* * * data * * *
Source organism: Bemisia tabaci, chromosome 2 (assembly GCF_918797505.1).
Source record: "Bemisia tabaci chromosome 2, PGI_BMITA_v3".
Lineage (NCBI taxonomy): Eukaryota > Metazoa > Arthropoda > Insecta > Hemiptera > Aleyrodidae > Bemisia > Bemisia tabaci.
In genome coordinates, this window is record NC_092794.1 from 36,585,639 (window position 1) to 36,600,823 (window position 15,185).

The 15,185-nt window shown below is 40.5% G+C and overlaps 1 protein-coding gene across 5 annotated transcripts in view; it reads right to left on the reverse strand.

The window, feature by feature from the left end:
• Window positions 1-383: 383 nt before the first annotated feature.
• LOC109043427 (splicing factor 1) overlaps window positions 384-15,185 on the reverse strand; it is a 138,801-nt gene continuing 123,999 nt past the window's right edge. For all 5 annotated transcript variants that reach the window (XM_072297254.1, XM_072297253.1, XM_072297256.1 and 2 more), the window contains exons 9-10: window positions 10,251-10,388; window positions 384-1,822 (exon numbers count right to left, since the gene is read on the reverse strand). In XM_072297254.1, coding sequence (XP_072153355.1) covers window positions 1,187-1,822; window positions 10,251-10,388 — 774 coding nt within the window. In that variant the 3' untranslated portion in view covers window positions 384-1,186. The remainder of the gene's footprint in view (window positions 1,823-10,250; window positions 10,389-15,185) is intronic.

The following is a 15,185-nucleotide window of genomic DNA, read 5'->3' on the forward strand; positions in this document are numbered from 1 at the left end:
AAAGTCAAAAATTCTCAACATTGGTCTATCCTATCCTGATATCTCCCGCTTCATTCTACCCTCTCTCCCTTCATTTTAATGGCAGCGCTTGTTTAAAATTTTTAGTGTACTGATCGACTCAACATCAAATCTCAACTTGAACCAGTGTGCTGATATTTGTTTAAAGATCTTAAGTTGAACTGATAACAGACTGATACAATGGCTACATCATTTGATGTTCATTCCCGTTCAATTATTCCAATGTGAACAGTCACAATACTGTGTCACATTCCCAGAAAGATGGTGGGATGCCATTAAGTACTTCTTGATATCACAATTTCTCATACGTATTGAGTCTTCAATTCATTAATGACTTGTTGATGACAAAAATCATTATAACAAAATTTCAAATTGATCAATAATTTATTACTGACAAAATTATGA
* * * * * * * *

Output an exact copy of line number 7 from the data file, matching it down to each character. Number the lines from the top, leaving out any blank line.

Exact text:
• Window positions 1-383: 383 nt before the first annotated feature.